Take Action Now to Control Your Diabetes

If you want to see a change, you must make a change. For diabetes control, making
change earlier is better. 

Diabetes is a progressive disease – so the more out-of-control the sugars are, the faster the diabetes will progress.  In fact, the first two years after diagnosis may be the most important
time to gain better control of the diabetes.

Controlling portions of food, losing weight and increasing physical activity are all critical pieces
of the puzzle.

Limiting carbohydrates at meals is important in order to decrease calories, lose weight and
control blood sugars.  If we limit carbohydrates, what do we balance our meal with?  More vegetables & salads can help fill the plate. Protein needs to be with every meal.

Sources of protein can be from any meat, such as fish and chicken, as well as cottage cheese.  There are other sources of protein available:
  • Eggs. One egg has 6 grams of protein and can be eaten in a variety of ways – scrambled, as an omelet, poached, hard-boiled, or in egg salad.
  • Almonds. One-quarter cup of almonds has 8 grams of protein.  Be careful to monitor your portions as nuts have twice the number of calories as any other food group.
  • Greek yogurt. Check the label – the Greek variety has twice the amount of protein as the low-fat yogurt.  Use as a snack to fill the stomach, but not upset the blood sugars.
  • Dried beans. Half a cup is a serving and has 8 grams of protein.  Be careful as beans are also a carbohydrate and eventually break down totally into sugar.
  • Quinoa. This grain has 4 grams of protein in half a cup.  It also is a carbohydrate and may cause the sugar to rise if the portion is too large.
  • Pumpkin seeds (Pepitas) have 9 grams of protein in each ounce.  Add to salad or eat as a snack.

Don’t wait for a “wake-up call” to cause you to make some changes.  You can make small
changes and maintain them while continuing to work on new challenges each week.

Blood sugars are influenced by more than blood sugars.  Move, move, move!!! Try not to sit for more than 30 minutes at a time.  Even doing leg or arm exercises while sitting helps to circulate
the blood through the body and use up some of the glucose for energy.

What change do you plan on making this week? (Don’t wait until Monday) to start – today is the day!

 

   

Susan Smith, Ph.D., CDE, is a nationally Certified Diabetes Educator (CDE) and a specialist in the field
of diabetes since 1988.

Since 2002 she has worked with patients individually through all of the internal medicine and family
practice providers at Visalia Medical Clinic.


Type 1 diabetes occurs most frequently in children and young adults, although it can occur at any age. Type 1 diabetes accounts for 5-10% of all diabetes in the United States. There does appear to be a genetic component to Type 1 diabetes, but the cause has yet to be identified.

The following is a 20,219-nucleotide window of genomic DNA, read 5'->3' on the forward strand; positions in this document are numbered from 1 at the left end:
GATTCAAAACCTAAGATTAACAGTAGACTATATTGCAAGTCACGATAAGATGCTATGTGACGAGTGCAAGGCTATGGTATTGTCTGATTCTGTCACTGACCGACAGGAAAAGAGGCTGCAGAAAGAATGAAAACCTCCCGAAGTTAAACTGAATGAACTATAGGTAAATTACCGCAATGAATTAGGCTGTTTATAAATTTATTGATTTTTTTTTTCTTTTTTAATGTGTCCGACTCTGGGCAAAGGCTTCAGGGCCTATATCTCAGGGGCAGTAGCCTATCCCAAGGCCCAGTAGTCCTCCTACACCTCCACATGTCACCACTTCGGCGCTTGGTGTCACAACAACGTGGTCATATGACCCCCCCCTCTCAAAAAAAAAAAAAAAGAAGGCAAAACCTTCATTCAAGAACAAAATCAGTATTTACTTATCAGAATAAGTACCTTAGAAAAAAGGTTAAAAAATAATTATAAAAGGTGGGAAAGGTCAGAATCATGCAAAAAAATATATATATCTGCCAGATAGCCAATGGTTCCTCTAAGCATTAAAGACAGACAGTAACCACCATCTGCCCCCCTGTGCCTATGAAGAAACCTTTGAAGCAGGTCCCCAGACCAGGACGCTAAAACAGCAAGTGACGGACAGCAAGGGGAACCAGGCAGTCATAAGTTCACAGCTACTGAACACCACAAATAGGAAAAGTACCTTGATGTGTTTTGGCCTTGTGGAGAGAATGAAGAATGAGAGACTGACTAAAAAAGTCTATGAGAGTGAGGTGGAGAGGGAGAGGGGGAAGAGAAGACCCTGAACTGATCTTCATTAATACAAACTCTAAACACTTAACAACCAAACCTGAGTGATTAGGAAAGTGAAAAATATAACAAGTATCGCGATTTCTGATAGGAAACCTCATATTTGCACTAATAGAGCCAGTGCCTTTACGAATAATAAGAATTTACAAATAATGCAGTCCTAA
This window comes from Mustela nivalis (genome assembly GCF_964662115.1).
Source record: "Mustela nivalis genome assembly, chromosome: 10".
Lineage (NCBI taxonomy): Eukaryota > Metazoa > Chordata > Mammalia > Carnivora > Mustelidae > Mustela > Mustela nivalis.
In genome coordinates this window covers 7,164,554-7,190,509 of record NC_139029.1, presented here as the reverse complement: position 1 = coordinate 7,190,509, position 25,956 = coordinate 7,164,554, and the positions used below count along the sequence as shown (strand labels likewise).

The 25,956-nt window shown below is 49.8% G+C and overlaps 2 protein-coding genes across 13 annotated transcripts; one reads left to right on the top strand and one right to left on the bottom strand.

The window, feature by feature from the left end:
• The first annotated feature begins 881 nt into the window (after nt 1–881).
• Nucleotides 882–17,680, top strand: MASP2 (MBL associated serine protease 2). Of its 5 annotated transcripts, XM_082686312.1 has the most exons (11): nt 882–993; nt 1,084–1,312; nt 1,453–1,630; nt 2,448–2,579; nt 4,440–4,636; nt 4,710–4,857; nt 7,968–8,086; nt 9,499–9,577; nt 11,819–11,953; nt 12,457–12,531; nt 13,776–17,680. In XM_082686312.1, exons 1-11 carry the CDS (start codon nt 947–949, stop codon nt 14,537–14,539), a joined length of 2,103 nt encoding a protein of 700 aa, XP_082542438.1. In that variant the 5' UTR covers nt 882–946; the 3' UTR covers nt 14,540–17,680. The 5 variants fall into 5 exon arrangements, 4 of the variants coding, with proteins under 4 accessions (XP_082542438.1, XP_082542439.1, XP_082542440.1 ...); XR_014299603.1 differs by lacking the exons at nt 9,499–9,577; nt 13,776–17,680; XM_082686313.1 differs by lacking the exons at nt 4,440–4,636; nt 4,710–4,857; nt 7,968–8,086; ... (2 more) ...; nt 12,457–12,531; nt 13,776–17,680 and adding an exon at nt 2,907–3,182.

Type 2 diabetes is much more common and accounts for 90-95% of all diabetes. Type 2 diabetes primarily affects adults, however recently Type 2 has begun developing in children. There is a strong correlation between Type 2 diabetes, physical inactivity and obesity. People with Type 2 diabetes may hear their condition described as “mild,” but Type 2 diabetes is not a “mild” medical condition.

 

Diabetes and foot care


Jeffrey Hagen, DPM, is Board-certified by the American Board of Foot and Ankle Surgery.  He is especially interested in running/athletic injuries, reconstructive foot and ankle surgery and prevention of diabetic complications.

Uncontrolled diabetes causes damage all over the body and can lead to nerve and circulatory damage to the feet and lower legs. In fact, about 73,000 amputations were performed in the U.S. in one year alone due to uncontrolled diabetes.

Dr. Hagen works closely with VMC’s certified diabetes educator Susan Smith, Ph.D. to help patients maintain healthy control of diabetes and avoid complications of the feet. Dr. Hagen is now accepting new patients.

 

What are the symptoms of diabetes?

  • Blurred vision
  • Unusual thirst
  • Frequent urination
  • Slow-healing cuts
  • Unexplained tiredness
  • Rapid weight loss (Type 1 diabetes)
  • Erectile dysfunction
  • Numbness or tingling in hands or feet

If you experience more than one of these symptoms, make an appointment with your primary care provider.

Symptoms may occur rapidly with Type 1 diabetes; however, with Type 2 diabetes the onset is more insidious and may not be noticed.

How is diabetes diagnosed?

Through a blood test measuring your blood glucose level. Usually these tests are repeated to confirm the diagnosis.

If you are diagnosed with diabetes, what should you do?

  • Request a referral to a certified diabetes educator and/or a dietitian
  • Obtain a prescription for a glucometer and testing supplies
  • Begin to make lifestyle changes
  • Begin an exercise program
  • Decrease portion size
  • Make healthy food choices
  • Limit your intake of concentrated sweets
  • Increase your fiber intake
  • Test your blood sugar at varying times of
    the day